Neutron imaging and tomography: Applications in food science
Equipe PCAV, UMRA 02.102 PAM, AgroSup Dijon, Université de Bourgogne-Franche Comté, 21000 Dijon, France
2 Laboratoire Léon Brillouin, UMR 12 CEA – CNRS, CEA Saclay, 91191 Gif-sur-Yvette, France
* Corresponding author: firstname.lastname@example.org
Published online: 17 September 2018
Neutron imaging and tomography allow observing the structure of large objects (from few to hundred centimeters) at a resolution around 100 μm. This nondestructive method is based on the detection of the transmission of a neutron beam through an object in 2D (imaging) or 3D after rotating the sample (tomography). The components of the object attenuate the neutron beam differently, depending on their composition, and produce accurate pictures of objects which give information about their structure. Neutron imaging has been used for quality control purposes in industries (aircraft, motor engineering...), but also find application from materials sciences (fuel cells, lithium batteries) through earth science (petrology, geology) to cultural heritage. More recently studies have been performed on food science topics.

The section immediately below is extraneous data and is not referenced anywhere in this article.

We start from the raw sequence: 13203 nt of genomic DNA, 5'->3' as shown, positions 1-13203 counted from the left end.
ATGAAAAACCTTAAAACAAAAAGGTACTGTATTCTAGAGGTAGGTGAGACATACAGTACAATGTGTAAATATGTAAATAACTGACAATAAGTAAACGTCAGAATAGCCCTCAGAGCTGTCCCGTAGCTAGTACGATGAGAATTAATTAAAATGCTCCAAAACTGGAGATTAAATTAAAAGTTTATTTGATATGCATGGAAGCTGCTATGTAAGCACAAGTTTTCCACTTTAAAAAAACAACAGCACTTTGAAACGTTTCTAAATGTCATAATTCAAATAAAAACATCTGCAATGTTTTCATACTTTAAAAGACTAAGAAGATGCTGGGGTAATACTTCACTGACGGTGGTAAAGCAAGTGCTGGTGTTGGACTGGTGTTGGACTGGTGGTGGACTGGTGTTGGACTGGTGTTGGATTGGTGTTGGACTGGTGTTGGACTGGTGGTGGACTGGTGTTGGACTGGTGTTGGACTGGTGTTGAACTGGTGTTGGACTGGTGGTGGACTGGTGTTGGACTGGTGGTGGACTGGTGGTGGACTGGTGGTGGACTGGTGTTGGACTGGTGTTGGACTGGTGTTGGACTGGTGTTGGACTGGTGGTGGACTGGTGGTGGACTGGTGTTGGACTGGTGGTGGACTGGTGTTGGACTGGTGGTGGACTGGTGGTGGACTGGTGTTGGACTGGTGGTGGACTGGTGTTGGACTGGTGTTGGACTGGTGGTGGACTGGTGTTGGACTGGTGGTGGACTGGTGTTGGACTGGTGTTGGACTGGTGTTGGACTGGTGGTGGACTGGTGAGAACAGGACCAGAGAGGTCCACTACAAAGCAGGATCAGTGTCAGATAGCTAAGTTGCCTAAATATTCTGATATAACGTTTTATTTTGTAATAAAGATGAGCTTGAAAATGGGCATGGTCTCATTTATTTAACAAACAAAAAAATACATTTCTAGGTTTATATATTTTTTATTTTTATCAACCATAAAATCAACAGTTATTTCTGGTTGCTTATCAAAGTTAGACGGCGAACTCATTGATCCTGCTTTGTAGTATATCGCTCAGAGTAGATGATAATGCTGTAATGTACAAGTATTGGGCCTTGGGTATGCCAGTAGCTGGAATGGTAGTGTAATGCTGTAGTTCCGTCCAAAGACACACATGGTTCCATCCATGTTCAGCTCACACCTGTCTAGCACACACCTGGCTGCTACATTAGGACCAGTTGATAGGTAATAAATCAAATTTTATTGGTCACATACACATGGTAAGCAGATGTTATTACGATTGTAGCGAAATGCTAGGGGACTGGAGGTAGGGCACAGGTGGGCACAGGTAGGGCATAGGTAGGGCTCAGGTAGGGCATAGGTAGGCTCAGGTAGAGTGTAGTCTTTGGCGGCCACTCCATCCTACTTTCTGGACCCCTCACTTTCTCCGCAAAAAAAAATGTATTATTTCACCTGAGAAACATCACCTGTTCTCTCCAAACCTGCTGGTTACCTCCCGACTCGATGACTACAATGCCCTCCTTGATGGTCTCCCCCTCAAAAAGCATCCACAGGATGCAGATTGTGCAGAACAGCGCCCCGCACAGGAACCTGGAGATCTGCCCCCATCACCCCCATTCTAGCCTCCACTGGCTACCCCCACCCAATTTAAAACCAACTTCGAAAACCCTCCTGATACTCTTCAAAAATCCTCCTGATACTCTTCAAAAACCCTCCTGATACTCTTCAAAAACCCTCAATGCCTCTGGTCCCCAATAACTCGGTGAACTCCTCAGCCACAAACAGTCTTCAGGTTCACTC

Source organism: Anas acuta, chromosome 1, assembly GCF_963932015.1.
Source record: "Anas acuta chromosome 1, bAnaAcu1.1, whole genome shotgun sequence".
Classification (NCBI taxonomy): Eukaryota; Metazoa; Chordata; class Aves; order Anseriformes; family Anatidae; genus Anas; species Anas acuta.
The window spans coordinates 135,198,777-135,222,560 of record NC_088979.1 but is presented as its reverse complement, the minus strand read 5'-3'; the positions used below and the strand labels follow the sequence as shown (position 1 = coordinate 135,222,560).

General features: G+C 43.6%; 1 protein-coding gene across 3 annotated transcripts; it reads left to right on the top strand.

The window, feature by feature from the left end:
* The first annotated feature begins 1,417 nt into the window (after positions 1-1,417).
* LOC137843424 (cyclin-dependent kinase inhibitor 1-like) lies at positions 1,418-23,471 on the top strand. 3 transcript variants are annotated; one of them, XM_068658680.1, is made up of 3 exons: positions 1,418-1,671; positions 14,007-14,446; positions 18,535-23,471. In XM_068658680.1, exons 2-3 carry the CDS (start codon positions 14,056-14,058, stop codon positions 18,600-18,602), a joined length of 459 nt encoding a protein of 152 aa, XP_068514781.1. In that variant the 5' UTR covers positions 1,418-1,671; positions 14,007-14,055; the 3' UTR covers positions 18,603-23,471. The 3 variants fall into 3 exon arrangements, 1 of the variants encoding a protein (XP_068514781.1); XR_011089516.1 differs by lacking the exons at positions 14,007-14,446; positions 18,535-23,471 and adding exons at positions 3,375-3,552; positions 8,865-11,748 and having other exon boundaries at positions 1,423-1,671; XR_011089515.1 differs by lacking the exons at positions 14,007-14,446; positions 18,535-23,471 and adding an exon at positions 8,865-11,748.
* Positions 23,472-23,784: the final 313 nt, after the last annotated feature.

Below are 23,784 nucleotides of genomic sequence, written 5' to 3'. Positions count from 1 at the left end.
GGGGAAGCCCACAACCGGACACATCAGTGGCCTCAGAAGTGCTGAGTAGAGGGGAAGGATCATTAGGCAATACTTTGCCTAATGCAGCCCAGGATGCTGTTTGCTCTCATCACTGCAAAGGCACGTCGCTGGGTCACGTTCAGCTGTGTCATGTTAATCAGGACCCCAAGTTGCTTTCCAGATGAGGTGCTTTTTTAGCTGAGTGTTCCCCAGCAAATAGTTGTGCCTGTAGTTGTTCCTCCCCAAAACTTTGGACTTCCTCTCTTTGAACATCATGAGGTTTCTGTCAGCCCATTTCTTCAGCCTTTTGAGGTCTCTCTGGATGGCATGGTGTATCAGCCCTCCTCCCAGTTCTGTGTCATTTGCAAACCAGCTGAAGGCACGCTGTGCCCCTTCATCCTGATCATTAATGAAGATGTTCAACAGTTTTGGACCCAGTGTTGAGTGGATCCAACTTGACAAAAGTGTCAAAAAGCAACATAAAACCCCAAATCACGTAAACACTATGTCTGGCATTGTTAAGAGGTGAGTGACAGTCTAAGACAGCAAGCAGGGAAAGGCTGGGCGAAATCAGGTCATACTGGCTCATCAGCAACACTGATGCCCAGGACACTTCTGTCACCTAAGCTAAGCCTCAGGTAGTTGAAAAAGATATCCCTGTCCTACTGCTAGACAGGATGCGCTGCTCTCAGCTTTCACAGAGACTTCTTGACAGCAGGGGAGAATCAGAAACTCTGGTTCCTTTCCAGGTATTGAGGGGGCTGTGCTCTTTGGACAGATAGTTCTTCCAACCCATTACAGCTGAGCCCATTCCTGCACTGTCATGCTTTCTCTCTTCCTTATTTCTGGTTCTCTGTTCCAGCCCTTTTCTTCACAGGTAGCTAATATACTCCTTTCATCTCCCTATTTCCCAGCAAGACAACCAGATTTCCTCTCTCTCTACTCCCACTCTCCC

© The Authors, published by EDP Sciences, 2018
This is an Open Access article distributed under the terms of the Creative Commons Attribution License (http://creativecommons.org/licenses/by/4.0), which permits unrestricted use, distribution, and reproduction in any medium, provided the original work is properly cited.